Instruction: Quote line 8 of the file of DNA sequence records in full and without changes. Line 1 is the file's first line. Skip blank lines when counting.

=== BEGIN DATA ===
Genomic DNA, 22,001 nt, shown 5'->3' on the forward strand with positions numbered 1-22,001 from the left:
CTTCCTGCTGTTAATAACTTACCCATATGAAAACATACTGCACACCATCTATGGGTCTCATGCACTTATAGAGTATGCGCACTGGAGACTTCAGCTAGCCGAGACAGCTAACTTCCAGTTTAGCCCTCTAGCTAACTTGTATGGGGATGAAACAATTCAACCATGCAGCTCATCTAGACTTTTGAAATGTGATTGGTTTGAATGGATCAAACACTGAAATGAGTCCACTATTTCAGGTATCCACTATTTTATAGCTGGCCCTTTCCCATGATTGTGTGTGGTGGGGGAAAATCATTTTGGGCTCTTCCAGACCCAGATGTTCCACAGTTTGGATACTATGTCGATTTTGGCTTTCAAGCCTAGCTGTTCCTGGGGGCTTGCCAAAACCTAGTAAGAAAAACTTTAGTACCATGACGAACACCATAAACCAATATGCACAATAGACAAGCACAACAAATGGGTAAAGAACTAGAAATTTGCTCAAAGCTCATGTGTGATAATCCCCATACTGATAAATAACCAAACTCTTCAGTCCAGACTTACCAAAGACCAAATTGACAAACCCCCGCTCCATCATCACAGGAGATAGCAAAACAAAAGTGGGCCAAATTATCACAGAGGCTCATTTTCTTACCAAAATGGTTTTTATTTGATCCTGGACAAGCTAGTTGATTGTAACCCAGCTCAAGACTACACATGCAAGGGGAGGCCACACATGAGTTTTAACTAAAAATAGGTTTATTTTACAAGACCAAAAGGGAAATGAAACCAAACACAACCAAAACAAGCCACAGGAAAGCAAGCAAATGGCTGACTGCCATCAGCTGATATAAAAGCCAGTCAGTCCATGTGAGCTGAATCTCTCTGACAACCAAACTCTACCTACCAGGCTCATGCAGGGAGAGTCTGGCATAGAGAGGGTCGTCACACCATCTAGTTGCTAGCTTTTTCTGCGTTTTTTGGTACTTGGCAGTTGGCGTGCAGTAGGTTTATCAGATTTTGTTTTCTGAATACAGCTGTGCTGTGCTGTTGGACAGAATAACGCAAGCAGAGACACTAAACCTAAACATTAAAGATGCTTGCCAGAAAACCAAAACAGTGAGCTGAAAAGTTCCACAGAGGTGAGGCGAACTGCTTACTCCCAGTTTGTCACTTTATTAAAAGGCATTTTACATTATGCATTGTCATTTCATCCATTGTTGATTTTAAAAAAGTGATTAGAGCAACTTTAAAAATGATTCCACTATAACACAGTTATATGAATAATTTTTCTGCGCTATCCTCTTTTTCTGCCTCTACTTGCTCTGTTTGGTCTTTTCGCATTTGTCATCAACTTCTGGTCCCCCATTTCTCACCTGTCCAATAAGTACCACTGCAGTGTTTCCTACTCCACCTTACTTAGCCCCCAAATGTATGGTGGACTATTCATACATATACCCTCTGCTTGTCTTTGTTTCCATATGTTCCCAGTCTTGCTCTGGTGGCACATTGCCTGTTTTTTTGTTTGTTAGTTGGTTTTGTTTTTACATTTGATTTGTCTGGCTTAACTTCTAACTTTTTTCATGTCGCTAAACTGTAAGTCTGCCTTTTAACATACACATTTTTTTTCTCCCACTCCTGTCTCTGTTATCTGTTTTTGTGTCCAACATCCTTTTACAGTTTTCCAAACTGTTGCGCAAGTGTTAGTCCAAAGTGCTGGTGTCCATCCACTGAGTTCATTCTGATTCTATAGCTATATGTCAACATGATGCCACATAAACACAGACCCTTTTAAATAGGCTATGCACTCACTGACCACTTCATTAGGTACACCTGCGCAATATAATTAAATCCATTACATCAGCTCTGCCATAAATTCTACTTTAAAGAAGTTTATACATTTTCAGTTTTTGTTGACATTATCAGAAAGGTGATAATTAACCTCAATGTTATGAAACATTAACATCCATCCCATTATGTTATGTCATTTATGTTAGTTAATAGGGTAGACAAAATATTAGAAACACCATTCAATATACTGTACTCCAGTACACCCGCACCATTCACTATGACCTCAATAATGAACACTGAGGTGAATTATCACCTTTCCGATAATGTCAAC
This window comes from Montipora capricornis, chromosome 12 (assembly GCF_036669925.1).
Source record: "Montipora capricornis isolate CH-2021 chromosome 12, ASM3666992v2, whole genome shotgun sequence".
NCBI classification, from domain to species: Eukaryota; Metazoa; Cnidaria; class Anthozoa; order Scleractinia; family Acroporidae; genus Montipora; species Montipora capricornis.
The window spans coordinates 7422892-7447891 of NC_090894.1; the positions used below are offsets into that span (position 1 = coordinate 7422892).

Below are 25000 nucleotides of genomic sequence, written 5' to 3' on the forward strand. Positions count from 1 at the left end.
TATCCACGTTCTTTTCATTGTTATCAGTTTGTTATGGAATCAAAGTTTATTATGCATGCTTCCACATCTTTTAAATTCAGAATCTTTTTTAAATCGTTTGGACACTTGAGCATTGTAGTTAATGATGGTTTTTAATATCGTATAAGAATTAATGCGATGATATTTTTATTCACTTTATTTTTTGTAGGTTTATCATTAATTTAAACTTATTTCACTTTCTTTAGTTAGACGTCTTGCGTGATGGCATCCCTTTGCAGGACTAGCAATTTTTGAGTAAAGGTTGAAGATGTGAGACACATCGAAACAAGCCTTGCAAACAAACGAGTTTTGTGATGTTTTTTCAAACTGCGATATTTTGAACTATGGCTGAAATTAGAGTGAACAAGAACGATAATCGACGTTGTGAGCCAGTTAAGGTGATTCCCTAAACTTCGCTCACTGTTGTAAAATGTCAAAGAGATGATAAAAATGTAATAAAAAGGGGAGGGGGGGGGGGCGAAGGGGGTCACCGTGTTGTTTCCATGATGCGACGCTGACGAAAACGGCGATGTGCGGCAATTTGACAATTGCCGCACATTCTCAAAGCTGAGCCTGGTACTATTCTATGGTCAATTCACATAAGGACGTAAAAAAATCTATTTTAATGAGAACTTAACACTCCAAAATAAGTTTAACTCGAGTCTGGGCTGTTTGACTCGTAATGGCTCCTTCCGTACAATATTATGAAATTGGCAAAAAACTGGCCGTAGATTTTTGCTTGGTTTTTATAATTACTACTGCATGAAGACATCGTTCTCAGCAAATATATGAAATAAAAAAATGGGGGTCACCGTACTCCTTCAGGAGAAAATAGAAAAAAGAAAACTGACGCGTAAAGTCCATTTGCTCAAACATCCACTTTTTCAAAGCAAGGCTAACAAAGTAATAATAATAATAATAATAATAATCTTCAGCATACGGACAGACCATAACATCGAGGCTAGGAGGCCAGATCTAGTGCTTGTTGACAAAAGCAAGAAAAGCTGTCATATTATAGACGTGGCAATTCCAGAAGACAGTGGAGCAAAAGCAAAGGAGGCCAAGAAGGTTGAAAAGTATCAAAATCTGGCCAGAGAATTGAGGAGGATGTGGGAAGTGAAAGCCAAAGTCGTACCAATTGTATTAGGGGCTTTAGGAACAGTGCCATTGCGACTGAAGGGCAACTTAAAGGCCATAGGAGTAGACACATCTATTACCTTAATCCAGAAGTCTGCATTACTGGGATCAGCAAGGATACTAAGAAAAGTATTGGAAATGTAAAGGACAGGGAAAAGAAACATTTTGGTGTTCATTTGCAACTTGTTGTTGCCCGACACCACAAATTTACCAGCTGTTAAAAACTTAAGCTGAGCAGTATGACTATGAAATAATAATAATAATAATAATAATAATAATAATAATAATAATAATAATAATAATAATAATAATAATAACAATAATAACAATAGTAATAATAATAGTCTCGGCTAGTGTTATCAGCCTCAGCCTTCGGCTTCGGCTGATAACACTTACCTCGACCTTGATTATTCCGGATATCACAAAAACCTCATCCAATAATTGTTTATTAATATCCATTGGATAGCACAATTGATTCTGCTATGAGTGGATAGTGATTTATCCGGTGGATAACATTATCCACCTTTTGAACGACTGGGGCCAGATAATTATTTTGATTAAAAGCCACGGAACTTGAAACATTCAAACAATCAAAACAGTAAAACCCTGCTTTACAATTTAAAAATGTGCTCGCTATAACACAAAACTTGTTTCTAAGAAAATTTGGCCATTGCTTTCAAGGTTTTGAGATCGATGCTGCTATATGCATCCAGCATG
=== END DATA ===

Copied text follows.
TATCCACGTTCTTTTCATTGTTATCAGTTTGTTATGGAATCAAAGTTTATTATGCATGCTTCCACATCTTTTAAATTCAGAATCTTTTTTAAATCGTTTGGACACTTGAGCATTGTAGTTAATGATGGTTTTTAATATCGTATAAGAATTAATGCGATGATATTTTTATTCACTTTATTTTTTGTAGGTTTATCATTAATTTAAACTTATTTCACTTTCTTTAGTTAGACGTCTTGCGTGATGGCATCCCTTTGCAGGACTAGCAATTTTTGAGTAAAGGTTGAAGATGTGAGACACATCGAAACAAGCCTTGCAAACAAACGAGTTTTGTGATGTTTTTTCAAACTGCGATATTTTGAACTATGGCTGAAATTAGAGTGAACAAGAACGATAATCGACGTTGTGAGCCAGTTAAGGTGATTCCCTAAACTTCGCTCACTGTTGTAAAATGTCAAAGAGATGATAAAAATGTAATAAAAAGGGGAGGGGGGGGGGGCGAAGGGGGTCACCGTGTTGTTTCCATGATGCGACGCTGACGAAAACGGCGATGTGCGGCAATTTGACAATTGCCGCACATTCTCAAAGCTGAGCCTGGTACTATTCTATGGTCAATTCACATAAGGACGTAAAAAAATCTATTTTAATGAGAACTTAACACTCCAAAATAAGTTTAACTCGAGTCTGGGCTGTTTGACTCGTAATGGCTCCTTCCGTACAATATTATGAAATTGGCAAAAAACTGGCCGTAGATTTTTGCTTGGTTTTTATAATTACTACTGCATGAAGACATCGTTCTCAGCAAATATATGAAATAAAAAAATGGGGGTCACCGTACTCCTTCAGGAGAAAATAGAAAAAAGAAAACTGACGCGTAAAGTCCATTTGCTCAAACATCCACTTTTTCAAAGCAAGGCTAACAAAGTAATAATAATAATAATAATAATAATCTTCAGCATACGGACAGACCATAACATCGAGGCTAGGAGGCCAGATCTAGTGCTTGTTGACAAAAGCAAGAAAAGCTGTCATATTATAGACGTGGCAATTCCAGAAGACAGTGGAGCAAAAGCAAAGGAGGCCAAGAAGGTTGAAAAGTATCAAAATCTGGCCAGAGAATTGAGGAGGATGTGGGAAGTGAAAGCCAAAGTCGTACCAATTGTATTAGGGGCTTTAGGAACAGTGCCATTGCGACTGAAGGGCAACTTAAAGGCCATAGGAGTAGACACATCTATTACCTTAATCCAGAAGTCTGCATTACTGGGATCAGCAAGGATACTAAGAAAAGTATTGGAAATGTAAAGGACAGGGAAAAGAAACATTTTGGTGTTCATTTGCAACTTGTTGTTGCCCGACACCACAAATTTACCAGCTGTTAAAAACTTAAGCTGAGCAGTATGACTATGAAATAATAATAATAATAATAATAATAATAATAATAATAATAATAATAATAATAATAATAATAATAATAACAATAATAACAATAGTAATAATAATAGTCTCGGCTAGTGTTATCAGCCTCAGCCTTCGGCTTCGGCTGATAACACTTACCTCGACCTTGATTATTCCGGATATCACAAAAACCTCATCCAATAATTGTTTATTAATATCCATTGGATAGCACAATTGATTCTGCTATGAGTGGATAGTGATTTATCCGGTGGATAACATTATCCACCTTTTGAACGACTGGGGCCAGATAATTATTTTGATTAAAAGCCACGGAACTTGAAACATTCAAACAATCAAAACAGTAAAACCCTGCTTTACAATTTAAAAATGTGCTCGCTATAACACAAAACTTGTTTCTAAGAAAATTTGGCCATTGCTTTCAAGGTTTTGAGATCGATGCTGCTATATGCATCCAGCATG